Stir-Frying - The most common cooking method is stir-frying. The Chinese word chow literally means toss-cooking, and that's exactly what happens. Food is lifted up from the surface of the wok and dropped back in with a tossing movement of the spatula. You can stir-fry a few tablespoons of oil or in a cup of oil.

It is important to heat the wok before adding the oil. Then heat the oil before adding the food. If you don't, the stir-fried vegetables will not be crisp-tender.

Stir-fry in appropriate order so nothing will be overcooked or underdone. Long-cooking vegetables (such as carrots) are added before quick-cooking ones (such as bean sprouts). Have all ingredients prepared and within reach before you heat the oil. Once you begin stir-frying, you won't have time to cut and chop.

Deep-Frying - Oil for deep-frying must be at the temperature specified in the recipe. If oil is not hot enough, the food will absorb it and be soggy and greasy. If oil is too hot, food will brown quickly but won't be cooked inside.

Using a deep-frying thermometer is the most accurate method for determining oil temperature.

Oil used to deep-fry can be recycled many times. Let it cool in the wok, then strain it into a large bottor or jar with a tight-fitting lid and refrigerate it. To remove any odor from recycled oil, heat it to 375-degrees. Deep-fry 2 or 3 slices of ginger root until golden. Discard the ginger, strain the oil if necessary and refrigerate it. Cold oil solidifies. Let it stand 20 to 30 minutes at room temperature and it will be come fluid. If oil becomes too dark, don't use it. Dark coloring indicates oil has deteriorated and may be rancid.

A couple tips when deep-frying ...

** Oil level should not be over half the depth of the wok.
** Dry food before lowering it inot the hot oil. Oil & water don't mix!
** Don't drop food into hot oil, lower it gently with a spatula or tongs.
** Deep-fry in a flat-bottom wok. A curve-bottom wok might tip the hot oil over!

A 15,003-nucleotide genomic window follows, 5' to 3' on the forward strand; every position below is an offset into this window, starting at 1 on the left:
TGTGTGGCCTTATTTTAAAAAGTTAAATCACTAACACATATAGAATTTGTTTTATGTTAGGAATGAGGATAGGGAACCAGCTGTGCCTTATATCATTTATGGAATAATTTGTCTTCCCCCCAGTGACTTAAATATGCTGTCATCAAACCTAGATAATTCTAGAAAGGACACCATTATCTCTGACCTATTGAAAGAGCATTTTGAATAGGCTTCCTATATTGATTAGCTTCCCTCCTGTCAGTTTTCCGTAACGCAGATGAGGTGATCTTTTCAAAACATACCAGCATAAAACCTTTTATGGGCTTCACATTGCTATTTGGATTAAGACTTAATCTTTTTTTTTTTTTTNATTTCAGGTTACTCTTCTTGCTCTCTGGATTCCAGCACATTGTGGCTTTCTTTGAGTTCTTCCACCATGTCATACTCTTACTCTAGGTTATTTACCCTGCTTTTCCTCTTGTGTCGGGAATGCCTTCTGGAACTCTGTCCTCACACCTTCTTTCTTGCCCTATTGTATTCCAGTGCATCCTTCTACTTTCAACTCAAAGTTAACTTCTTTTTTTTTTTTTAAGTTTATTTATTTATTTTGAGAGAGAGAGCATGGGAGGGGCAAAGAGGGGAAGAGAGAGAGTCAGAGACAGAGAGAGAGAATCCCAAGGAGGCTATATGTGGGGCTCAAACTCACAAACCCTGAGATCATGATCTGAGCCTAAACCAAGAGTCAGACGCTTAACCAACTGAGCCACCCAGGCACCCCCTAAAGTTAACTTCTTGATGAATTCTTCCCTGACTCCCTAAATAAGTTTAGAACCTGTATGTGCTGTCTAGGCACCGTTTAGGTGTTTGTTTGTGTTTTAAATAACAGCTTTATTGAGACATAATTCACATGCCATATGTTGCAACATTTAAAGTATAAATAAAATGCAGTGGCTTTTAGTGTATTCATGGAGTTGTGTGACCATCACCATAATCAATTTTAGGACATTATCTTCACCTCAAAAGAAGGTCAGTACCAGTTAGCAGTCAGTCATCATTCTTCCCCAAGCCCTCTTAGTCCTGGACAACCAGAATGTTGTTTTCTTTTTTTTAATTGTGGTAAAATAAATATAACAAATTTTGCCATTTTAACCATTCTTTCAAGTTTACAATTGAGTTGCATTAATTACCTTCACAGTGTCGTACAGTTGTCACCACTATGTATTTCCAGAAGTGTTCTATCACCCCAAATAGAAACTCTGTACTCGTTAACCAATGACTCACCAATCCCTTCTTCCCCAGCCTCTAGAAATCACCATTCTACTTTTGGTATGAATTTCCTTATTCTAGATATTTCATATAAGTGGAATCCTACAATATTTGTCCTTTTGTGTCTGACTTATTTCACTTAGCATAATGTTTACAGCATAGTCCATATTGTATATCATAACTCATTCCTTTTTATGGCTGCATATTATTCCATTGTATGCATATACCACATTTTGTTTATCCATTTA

Steaming - Use enough water in the bottom of the wok to come at least 2-inches below the first teamer tier. Bring water to a rolling boil. Place the steamer tray over the rapidly boiling water and steam over hihg heat according to the recipe directions. Just don't let the water boil away if the steaming time is long. Add more boiling water to maintain the water level.

While food is steaming, do not lift the lid from the steamer tray. If steam escapes from the tray, the cooking process will stop.

When the steaming time is over, carefully remove the wok from the heat. Let it cool slightly. Then stand back and slowly remove the lid from the wok or steamer tray. Steam causes very bad burns!

A Little About Rice - The Chinese use long-grain or short-grain white rice to make the steamed rice which is served with all their meals. To make a perfect pot of steamed rice, use a saucepan with a tight-fitting lid. The saucepan should be large enough to let the rice expand during cooking, but not so large that the rice becomes a crust on the bottom of the pan. Leftover steamed rice is the basis for fried rice. Cold day-old rice works best.

A Little About Soy Sauce - Most soy sauces are made from soybeans, flour, salt and water. The most common are black soy sauce and thin soy sauce. Black or dark soy sauce contains caramel and sugar, so it has a slightly sweet taste and is darker and thicker than thin soy sauce. Thin or light soy sauce is saltier than black soy sauce. Because of its saltiness, you don't need to add extra salt when you use it. Most supermarkets do not carry either black or thin soy sauce. They are available in Oriental food stores. Keep opened bottles of soy sauce tightly closed and refrigerated to help retain the flavor. Because soy sauce can lose its flavor fairly quickly, it's best to buy it in small bottles unless you use it on a daily basis.

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Graphics by Cheddar Bay